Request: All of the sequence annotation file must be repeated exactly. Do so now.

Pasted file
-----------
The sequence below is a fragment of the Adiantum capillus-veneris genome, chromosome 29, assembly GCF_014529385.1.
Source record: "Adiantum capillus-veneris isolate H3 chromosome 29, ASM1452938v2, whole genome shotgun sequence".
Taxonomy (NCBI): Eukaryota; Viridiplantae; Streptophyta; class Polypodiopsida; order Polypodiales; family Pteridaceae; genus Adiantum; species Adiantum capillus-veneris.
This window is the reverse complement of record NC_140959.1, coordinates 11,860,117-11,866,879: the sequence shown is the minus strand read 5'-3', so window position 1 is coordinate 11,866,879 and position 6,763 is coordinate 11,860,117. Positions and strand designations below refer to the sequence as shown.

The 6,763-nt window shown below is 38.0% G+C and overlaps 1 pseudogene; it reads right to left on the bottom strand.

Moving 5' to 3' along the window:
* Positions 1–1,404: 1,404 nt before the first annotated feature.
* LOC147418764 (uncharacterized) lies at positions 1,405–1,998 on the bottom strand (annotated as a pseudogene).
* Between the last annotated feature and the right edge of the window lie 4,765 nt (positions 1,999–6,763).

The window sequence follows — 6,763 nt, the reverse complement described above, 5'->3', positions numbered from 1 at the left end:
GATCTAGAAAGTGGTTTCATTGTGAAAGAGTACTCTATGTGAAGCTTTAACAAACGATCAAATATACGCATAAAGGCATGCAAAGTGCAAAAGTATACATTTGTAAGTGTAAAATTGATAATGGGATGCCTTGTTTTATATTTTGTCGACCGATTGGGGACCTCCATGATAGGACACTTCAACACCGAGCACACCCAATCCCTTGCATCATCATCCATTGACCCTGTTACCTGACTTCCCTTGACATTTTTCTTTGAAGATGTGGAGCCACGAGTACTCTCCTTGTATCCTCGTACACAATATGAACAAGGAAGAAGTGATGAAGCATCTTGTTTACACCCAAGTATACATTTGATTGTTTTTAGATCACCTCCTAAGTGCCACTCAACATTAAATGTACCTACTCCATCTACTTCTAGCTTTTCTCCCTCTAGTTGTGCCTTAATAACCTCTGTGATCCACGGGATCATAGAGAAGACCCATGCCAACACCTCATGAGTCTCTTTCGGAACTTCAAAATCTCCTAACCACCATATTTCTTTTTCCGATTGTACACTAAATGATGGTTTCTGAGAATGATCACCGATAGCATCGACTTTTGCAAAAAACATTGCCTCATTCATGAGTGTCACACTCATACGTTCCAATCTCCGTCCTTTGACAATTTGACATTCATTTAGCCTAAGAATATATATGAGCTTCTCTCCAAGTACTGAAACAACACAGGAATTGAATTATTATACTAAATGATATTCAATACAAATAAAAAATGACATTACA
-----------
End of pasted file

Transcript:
The sequence below is a fragment of the Adiantum capillus-veneris genome, chromosome 29, assembly GCF_014529385.1.
Source record: "Adiantum capillus-veneris isolate H3 chromosome 29, ASM1452938v2, whole genome shotgun sequence".
Taxonomy (NCBI): Eukaryota; Viridiplantae; Streptophyta; class Polypodiopsida; order Polypodiales; family Pteridaceae; genus Adiantum; species Adiantum capillus-veneris.
This window is the reverse complement of record NC_140959.1, coordinates 11,860,117-11,866,879: the sequence shown is the minus strand read 5'-3', so window position 1 is coordinate 11,866,879 and position 6,763 is coordinate 11,860,117. Positions and strand designations below refer to the sequence as shown.

The 6,763-nt window shown below is 38.0% G+C and overlaps 1 pseudogene; it reads right to left on the bottom strand.

Moving 5' to 3' along the window:
* Positions 1–1,404: 1,404 nt before the first annotated feature.
* LOC147418764 (uncharacterized) lies at positions 1,405–1,998 on the bottom strand (annotated as a pseudogene).
* Between the last annotated feature and the right edge of the window lie 4,765 nt (positions 1,999–6,763).

The window sequence follows — 6,763 nt, the reverse complement described above, 5'->3', positions numbered from 1 at the left end:
GATCTAGAAAGTGGTTTCATTGTGAAAGAGTACTCTATGTGAAGCTTTAACAAACGATCAAATATACGCATAAAGGCATGCAAAGTGCAAAAGTATACATTTGTAAGTGTAAAATTGATAATGGGATGCCTTGTTTTATATTTTGTCGACCGATTGGGGACCTCCATGATAGGACACTTCAACACCGAGCACACCCAATCCCTTGCATCATCATCCATTGACCCTGTTACCTGACTTCCCTTGACATTTTTCTTTGAAGATGTGGAGCCACGAGTACTCTCCTTGTATCCTCGTACACAATATGAACAAGGAAGAAGTGATGAAGCATCTTGTTTACACCCAAGTATACATTTGATTGTTTTTAGATCACCTCCTAAGTGCCACTCAACATTAAATGTACCTACTCCATCTACTTCTAGCTTTTCTCCCTCTAGTTGTGCCTTAATAACCTCTGTGATCCACGGGATCATAGAGAAGACCCATGCCAACACCTCATGAGTCTCTTTCGGAACTTCAAAATCTCCTAACCACCATATTTCTTTTTCCGATTGTACACTAAATGATGGTTTCTGAGAATGATCACCGATAGCATCGACTTTTGCAAAAAACATTGCCTCATTCATGAGTGTCACACTCATACGTTCCAATCTCCGTCCTTTGACAATTTGACATTCATTTAGCCTAAGAATATATATGAGCTTCTCTCCAAGTACTGAAACAACACAGGAATTGAATTATTATACTAAATGATATTCAATACAAATAAAAAATGACATTACA